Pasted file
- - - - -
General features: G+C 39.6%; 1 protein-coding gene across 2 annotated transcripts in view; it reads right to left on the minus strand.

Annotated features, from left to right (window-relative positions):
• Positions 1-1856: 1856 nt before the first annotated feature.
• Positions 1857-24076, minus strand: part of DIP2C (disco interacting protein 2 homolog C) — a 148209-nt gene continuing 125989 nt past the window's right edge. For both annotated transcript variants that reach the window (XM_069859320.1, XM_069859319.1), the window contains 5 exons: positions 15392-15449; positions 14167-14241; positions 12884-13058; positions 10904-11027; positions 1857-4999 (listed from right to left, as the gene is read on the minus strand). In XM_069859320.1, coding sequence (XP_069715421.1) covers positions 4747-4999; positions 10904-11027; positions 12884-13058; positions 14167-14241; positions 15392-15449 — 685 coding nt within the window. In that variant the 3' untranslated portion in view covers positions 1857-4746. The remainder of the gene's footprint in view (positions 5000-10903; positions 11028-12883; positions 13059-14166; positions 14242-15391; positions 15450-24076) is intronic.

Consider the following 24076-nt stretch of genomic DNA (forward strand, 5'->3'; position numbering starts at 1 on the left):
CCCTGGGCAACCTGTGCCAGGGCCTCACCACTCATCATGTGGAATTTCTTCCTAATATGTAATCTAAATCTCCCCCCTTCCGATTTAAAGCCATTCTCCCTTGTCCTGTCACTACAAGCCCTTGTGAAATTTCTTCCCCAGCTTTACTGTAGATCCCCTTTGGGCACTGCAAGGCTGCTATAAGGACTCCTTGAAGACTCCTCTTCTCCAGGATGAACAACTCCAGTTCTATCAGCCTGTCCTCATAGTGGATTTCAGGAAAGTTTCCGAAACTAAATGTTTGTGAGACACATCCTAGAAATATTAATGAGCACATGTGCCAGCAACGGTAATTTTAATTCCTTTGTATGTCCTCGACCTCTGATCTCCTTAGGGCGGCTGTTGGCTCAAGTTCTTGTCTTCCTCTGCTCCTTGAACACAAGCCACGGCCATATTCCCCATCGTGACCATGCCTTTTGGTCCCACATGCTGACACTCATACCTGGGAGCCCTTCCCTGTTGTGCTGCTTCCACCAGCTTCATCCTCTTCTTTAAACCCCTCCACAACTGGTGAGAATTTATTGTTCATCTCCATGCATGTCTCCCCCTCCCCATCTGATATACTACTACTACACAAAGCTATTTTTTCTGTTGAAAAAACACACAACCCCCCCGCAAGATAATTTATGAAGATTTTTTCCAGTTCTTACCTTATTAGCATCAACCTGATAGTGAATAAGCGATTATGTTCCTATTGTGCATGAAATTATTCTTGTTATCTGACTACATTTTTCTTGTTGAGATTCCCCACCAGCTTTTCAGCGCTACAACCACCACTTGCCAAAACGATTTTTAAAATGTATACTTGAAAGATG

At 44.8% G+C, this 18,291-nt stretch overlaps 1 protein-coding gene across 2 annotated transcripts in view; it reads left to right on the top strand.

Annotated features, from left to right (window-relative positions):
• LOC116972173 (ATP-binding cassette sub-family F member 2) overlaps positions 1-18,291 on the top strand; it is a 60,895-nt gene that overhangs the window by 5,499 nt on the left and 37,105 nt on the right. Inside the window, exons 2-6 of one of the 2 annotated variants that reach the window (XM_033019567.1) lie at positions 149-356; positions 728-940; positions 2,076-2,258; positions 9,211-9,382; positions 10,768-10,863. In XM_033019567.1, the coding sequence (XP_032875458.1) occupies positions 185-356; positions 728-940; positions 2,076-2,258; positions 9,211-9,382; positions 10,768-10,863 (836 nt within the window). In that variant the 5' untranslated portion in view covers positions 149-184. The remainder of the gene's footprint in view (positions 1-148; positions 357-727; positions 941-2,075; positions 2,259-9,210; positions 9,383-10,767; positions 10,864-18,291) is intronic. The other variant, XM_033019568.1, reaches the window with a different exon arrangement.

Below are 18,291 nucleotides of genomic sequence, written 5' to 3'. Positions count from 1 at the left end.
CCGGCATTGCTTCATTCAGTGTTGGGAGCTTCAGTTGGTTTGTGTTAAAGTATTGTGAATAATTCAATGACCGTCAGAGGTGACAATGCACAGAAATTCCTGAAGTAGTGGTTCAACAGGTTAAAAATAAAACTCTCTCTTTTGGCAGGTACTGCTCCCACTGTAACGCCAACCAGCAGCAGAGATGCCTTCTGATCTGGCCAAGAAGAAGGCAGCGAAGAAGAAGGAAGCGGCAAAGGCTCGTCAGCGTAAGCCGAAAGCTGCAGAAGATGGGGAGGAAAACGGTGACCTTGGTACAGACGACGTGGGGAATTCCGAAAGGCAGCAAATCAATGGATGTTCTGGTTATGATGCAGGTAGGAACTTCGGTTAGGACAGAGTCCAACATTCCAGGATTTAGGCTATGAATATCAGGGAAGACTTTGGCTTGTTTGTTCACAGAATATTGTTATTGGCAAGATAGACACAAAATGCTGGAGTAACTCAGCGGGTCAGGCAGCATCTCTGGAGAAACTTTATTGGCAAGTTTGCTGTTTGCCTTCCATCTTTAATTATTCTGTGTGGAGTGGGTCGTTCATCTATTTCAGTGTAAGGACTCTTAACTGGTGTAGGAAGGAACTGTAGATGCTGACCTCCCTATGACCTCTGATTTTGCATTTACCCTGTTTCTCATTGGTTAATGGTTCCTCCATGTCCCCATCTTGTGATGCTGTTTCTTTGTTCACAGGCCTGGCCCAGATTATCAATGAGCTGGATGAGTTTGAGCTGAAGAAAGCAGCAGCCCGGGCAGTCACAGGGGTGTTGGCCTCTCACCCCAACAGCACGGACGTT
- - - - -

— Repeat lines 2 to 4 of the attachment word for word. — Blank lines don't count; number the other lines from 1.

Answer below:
Annotated features, from left to right (window-relative positions):
• Positions 1-1856: 1856 nt before the first annotated feature.
• Positions 1857-24076, minus strand: part of DIP2C (disco interacting protein 2 homolog C) — a 148209-nt gene continuing 125989 nt past the window's right edge. For both annotated transcript variants that reach the window (XM_069859320.1, XM_069859319.1), the window contains 5 exons: positions 15392-15449; positions 14167-14241; positions 12884-13058; positions 10904-11027; positions 1857-4999 (listed from right to left, as the gene is read on the minus strand). In XM_069859320.1, coding sequence (XP_069715421.1) covers positions 4747-4999; positions 10904-11027; positions 12884-13058; positions 14167-14241; positions 15392-15449 — 685 coding nt within the window. In that variant the 3' untranslated portion in view covers positions 1857-4746. The remainder of the gene's footprint in view (positions 5000-10903; positions 11028-12883; positions 13059-14166; positions 14242-15391; positions 15450-24076) is intronic.